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Drivers at a loss with modern car control systems


Thomas Geiger | July 22, 2003

Audi A8
MUNICH — Many a motorist is overwhelmed by the numerous knobs and switches from entertainment electronics to safety, comfort and other features that are standard in most modern cars.

Experts agree that it is time to call for a ceasefire "in the war of the switches" and that new instrumentation concepts are needed to keep it straight and simple.

A big change has already been inaugurated with the new generation of BMW 7-Series and the Audi A8. For the first time the manufacturers have merged several switches into one control element in the central dashboard.

The system works much like a computer mouse, guiding the user on the screen through several menus from navigation of the audio equipment to the onboard computer.

Other car manufacturers are expected to follow the trend if current design studies are anything to go by. BMW spokesman Jochen Mueller in Munich says the BMWs new iDrive system will in future bring together several functions.

For Audi the main challenge has been to make the controls useable intuitively. The main function can be called up with a switch.

"The advantage is that one can jump to several functions and always come back again to the same place in the menu structure," says Werner Hamberger who is responsible for Audi's MMI service concept.

But motorists will have to get used to operating several functions. The car supplier Siemens VDO Automotive is developing a multi-functional switch with an integrated handwriting recognition system.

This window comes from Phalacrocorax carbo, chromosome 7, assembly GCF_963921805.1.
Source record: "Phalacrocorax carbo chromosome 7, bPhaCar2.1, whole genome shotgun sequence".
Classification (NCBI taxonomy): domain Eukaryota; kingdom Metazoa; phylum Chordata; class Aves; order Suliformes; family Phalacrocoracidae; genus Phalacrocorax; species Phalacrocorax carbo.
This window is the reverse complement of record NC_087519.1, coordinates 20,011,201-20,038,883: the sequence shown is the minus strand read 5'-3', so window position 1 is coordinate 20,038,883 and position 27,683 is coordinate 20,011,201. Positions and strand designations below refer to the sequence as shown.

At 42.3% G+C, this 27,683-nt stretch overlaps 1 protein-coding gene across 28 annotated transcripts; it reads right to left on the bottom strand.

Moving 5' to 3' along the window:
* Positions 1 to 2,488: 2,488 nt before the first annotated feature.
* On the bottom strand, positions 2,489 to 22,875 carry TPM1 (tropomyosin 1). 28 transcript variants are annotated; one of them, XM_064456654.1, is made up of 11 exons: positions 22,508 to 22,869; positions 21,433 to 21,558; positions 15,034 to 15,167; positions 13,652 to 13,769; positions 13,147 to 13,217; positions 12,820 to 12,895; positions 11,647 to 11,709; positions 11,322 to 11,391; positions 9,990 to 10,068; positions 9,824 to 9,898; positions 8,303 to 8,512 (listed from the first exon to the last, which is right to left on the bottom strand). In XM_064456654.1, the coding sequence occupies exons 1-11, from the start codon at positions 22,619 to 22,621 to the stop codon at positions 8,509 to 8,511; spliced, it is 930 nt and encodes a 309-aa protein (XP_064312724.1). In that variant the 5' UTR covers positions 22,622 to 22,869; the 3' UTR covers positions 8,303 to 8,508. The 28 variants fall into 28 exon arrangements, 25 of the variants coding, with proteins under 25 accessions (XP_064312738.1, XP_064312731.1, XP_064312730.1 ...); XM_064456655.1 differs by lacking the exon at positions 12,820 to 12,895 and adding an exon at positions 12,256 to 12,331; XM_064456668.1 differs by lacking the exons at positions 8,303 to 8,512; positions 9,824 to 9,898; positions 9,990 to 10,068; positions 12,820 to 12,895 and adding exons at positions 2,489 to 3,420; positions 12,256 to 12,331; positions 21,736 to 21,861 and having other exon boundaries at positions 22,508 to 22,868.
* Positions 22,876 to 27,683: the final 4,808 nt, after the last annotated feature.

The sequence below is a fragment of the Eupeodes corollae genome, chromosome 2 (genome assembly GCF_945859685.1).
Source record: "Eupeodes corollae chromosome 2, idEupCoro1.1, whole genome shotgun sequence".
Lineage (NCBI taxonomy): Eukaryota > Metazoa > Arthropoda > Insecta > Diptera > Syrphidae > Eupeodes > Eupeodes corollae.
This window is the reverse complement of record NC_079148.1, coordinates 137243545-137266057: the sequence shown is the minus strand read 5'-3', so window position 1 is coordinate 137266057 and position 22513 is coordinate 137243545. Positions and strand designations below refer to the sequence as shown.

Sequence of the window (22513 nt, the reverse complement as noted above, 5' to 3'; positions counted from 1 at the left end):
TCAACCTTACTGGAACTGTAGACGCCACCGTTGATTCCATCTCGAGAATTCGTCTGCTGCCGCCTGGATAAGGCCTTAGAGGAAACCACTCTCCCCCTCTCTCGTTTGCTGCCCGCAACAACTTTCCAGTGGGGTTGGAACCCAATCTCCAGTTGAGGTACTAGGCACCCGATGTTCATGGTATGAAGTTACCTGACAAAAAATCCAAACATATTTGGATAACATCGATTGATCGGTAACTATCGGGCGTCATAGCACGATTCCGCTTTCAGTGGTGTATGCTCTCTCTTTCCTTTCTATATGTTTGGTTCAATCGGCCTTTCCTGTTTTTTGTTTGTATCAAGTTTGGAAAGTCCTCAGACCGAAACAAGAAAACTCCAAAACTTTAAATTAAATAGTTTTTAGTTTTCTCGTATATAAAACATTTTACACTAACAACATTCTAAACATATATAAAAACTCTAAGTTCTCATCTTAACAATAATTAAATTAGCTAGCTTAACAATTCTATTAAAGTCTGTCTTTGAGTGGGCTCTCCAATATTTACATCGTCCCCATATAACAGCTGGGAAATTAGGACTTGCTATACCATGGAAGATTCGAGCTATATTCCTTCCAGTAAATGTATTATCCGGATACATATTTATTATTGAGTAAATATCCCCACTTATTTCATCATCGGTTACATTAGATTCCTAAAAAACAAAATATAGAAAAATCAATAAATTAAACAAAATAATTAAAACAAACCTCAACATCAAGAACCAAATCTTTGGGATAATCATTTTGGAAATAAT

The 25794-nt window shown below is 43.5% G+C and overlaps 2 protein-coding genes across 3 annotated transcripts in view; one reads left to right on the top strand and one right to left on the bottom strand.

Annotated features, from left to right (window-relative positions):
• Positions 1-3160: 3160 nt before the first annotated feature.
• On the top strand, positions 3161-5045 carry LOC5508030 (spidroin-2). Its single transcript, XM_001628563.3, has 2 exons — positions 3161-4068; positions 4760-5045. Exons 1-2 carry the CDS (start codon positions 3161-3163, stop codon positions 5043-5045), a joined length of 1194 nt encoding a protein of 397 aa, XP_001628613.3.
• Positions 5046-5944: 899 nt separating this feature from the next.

"Instead of typing every letter into the display, the driver need only write single letters or syllables with his finger on the surface of the switch," according to VDO spokesman Enno Pflug.

Many Japanese producers offer a touchscreen used mainly for navigation. The system has several advantages because several control elements can be flexibly programmed. The disadvantage is that there is no "tactile feedback", according to Gerhard Mauter, responsible for the development of control elements at Audi.

"The driver does not know for sure whether the command has been accepted," Mauter says. The screen calls for much attention while driving the car, he criticises.

Motorists can also expect optical changes to vehicle information systems. Many producers in future are expected to work with digital displays that can be constantly varied. The Mercedes F 500 study works with visual information that is displayed through see-through mirrors so that the driver always has the latest information in the foreground.

However the old speedometer is likely to stay because the round shape with an arrow can be recognised much better than digital figures, according to Gerhard Mauter.

Apart from these control instrument changes, producers are also looking at separating car entertainment systems from the vehicle information systems. Siemens VDO is working on a screen for the front passenger integrated into the dashboard where the airbag is situated.

Science is meanwhile regarding all these car control systems with scepticism. "The car was once a sanctuary of uniform control systems. One could climb into a vehicle anyplace in the world and drive off without much of a problem," according to Professor Detlef Zuelke of the Centre of Human-Machine-Interaction of the Technical University of Kaiserslauten, Germany.

"The basic problem is that with all these knobs, switches and displays we have a human being sitting at the other end whose capabilities and limitations regarding to cognitive abilities have remained virtually the same for thousands of years," the professor says.

Already research is in progress on intelligent systems where the driver need not take a hand from the steering wheel, with voice recognition programmes recognising the command. But scientists are baffled by one problem: Research by Audi has shown that the human being is not keen at all in conversing with a machine. – Sapa-DPA


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